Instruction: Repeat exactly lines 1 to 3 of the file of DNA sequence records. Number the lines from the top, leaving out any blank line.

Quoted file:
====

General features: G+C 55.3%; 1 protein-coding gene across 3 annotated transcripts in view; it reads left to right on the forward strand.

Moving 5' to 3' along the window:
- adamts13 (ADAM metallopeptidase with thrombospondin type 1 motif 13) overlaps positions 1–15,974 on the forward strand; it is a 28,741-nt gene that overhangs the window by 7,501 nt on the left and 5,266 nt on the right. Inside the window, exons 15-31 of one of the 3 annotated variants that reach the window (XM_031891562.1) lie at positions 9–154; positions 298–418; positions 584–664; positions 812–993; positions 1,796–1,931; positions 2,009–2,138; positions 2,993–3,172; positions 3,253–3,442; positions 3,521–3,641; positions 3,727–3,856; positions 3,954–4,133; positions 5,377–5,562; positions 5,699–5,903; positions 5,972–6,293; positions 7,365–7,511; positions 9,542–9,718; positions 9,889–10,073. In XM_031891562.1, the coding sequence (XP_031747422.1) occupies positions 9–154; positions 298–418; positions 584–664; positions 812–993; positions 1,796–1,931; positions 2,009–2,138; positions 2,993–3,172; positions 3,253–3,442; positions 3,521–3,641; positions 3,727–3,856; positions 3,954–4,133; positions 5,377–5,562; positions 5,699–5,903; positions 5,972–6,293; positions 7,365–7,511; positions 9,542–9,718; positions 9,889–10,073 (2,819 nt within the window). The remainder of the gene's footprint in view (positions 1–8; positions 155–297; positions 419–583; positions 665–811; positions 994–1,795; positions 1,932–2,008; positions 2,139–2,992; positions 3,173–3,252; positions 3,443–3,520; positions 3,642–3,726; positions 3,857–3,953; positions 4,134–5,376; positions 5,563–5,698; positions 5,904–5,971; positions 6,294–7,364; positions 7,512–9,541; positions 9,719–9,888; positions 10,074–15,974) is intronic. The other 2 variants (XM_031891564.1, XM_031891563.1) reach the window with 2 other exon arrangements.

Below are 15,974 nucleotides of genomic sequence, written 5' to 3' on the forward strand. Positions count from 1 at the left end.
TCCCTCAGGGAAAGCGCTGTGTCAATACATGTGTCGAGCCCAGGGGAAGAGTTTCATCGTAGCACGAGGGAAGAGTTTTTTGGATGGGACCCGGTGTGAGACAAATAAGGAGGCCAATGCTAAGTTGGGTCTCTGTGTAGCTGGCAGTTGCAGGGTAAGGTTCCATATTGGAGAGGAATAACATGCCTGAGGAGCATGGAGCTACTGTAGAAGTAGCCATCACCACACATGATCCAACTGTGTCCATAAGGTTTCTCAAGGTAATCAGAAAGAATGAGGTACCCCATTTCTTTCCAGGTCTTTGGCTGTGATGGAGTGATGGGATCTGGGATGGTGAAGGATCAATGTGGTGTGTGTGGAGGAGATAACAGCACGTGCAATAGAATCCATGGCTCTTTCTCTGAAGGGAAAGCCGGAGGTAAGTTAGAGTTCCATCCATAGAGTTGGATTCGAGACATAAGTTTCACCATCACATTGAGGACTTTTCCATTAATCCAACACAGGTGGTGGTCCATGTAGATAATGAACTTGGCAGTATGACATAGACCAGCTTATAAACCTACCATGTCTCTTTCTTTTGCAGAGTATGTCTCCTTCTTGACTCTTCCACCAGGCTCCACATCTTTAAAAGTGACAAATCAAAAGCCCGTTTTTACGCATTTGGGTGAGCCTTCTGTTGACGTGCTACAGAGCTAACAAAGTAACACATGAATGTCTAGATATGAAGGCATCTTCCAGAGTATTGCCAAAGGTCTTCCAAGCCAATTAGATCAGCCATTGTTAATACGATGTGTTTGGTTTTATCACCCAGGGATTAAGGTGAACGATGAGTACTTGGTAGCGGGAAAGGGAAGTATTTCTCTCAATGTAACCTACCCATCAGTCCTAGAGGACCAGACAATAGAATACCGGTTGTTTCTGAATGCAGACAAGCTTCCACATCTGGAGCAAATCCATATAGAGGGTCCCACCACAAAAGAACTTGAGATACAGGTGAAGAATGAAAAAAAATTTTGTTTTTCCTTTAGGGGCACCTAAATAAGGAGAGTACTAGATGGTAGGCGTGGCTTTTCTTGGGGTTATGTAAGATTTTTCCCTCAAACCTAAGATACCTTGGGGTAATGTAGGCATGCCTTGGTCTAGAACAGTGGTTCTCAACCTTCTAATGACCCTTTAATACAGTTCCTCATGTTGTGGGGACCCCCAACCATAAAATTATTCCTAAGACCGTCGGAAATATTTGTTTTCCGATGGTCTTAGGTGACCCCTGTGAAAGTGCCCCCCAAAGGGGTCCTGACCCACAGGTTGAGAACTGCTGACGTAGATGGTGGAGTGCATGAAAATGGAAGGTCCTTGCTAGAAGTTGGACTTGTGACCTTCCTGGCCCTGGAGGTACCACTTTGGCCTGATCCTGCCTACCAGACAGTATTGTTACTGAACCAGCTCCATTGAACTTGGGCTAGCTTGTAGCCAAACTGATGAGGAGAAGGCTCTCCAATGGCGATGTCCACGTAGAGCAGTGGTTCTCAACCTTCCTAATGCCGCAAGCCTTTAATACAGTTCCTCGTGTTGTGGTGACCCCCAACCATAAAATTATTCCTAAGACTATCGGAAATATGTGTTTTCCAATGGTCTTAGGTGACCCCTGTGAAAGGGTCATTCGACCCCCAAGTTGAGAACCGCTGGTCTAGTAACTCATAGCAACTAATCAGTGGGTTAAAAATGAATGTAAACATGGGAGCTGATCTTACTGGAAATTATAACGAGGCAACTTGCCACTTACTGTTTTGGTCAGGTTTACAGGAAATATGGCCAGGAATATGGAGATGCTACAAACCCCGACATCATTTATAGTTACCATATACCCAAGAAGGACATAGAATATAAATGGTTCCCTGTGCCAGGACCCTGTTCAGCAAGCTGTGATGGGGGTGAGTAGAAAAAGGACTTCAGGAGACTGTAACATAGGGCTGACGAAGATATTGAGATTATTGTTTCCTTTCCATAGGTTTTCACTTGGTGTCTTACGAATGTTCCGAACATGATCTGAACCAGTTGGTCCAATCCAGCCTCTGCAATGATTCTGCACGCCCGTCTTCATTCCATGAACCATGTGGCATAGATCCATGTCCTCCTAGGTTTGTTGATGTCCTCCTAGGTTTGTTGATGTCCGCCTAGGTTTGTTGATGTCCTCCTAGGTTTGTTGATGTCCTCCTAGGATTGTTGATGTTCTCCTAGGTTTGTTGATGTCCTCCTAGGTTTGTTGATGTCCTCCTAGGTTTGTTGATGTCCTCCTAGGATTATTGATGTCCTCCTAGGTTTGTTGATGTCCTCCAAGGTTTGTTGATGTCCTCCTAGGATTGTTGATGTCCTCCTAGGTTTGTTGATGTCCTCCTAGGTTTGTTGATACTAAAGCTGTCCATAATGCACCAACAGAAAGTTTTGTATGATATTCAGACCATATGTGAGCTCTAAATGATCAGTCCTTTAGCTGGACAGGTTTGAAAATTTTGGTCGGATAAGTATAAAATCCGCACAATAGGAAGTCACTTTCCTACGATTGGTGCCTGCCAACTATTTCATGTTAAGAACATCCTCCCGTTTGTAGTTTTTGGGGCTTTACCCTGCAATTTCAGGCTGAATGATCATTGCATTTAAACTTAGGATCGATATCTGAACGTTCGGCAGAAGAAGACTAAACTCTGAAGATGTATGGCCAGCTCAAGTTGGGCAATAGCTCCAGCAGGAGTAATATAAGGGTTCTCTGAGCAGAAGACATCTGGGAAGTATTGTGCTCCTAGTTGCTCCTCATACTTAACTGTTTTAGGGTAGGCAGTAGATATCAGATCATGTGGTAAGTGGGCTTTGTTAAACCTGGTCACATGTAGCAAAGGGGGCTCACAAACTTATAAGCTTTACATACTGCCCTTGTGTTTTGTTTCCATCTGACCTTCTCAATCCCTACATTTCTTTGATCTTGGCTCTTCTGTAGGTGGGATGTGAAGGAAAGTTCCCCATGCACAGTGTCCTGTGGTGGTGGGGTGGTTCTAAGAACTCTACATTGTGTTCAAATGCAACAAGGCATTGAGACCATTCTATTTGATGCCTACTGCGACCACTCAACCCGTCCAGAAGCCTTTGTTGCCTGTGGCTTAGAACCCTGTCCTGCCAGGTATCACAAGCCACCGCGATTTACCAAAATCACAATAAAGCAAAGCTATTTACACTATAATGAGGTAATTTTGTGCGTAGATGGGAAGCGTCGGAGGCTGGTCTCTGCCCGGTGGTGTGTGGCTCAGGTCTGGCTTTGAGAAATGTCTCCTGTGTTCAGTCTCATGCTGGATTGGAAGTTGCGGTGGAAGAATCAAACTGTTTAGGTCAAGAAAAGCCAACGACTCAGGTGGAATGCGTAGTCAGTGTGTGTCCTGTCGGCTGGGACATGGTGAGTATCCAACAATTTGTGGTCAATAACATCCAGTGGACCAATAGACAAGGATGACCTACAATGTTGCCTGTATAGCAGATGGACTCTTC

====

General features: G+C 55.3%; 1 protein-coding gene across 3 annotated transcripts in view; it reads left to right on the forward strand.

Moving 5' to 3' along the window:
- adamts13 (ADAM metallopeptidase with thrombospondin type 1 motif 13) overlaps positions 1–15,974 on the forward strand; it is a 28,741-nt gene that overhangs the window by 7,501 nt on the left and 5,266 nt on the right. Inside the window, exons 15-31 of one of the 3 annotated variants that reach the window (XM_031891562.1) lie at positions 9–154; positions 298–418; positions 584–664; positions 812–993; positions 1,796–1,931; positions 2,009–2,138; positions 2,993–3,172; positions 3,253–3,442; positions 3,521–3,641; positions 3,727–3,856; positions 3,954–4,133; positions 5,377–5,562; positions 5,699–5,903; positions 5,972–6,293; positions 7,365–7,511; positions 9,542–9,718; positions 9,889–10,073. In XM_031891562.1, the coding sequence (XP_031747422.1) occupies positions 9–154; positions 298–418; positions 584–664; positions 812–993; positions 1,796–1,931; positions 2,009–2,138; positions 2,993–3,172; positions 3,253–3,442; positions 3,521–3,641; positions 3,727–3,856; positions 3,954–4,133; positions 5,377–5,562; positions 5,699–5,903; positions 5,972–6,293; positions 7,365–7,511; positions 9,542–9,718; positions 9,889–10,073 (2,819 nt within the window). The remainder of the gene's footprint in view (positions 1–8; positions 155–297; positions 419–583; positions 665–811; positions 994–1,795; positions 1,932–2,008; positions 2,139–2,992; positions 3,173–3,252; positions 3,443–3,520; positions 3,642–3,726; positions 3,857–3,953; positions 4,134–5,376; positions 5,563–5,698; positions 5,904–5,971; positions 6,294–7,364; positions 7,512–9,541; positions 9,719–9,888; positions 10,074–15,974) is intronic. The other 2 variants (XM_031891564.1, XM_031891563.1) reach the window with 2 other exon arrangements.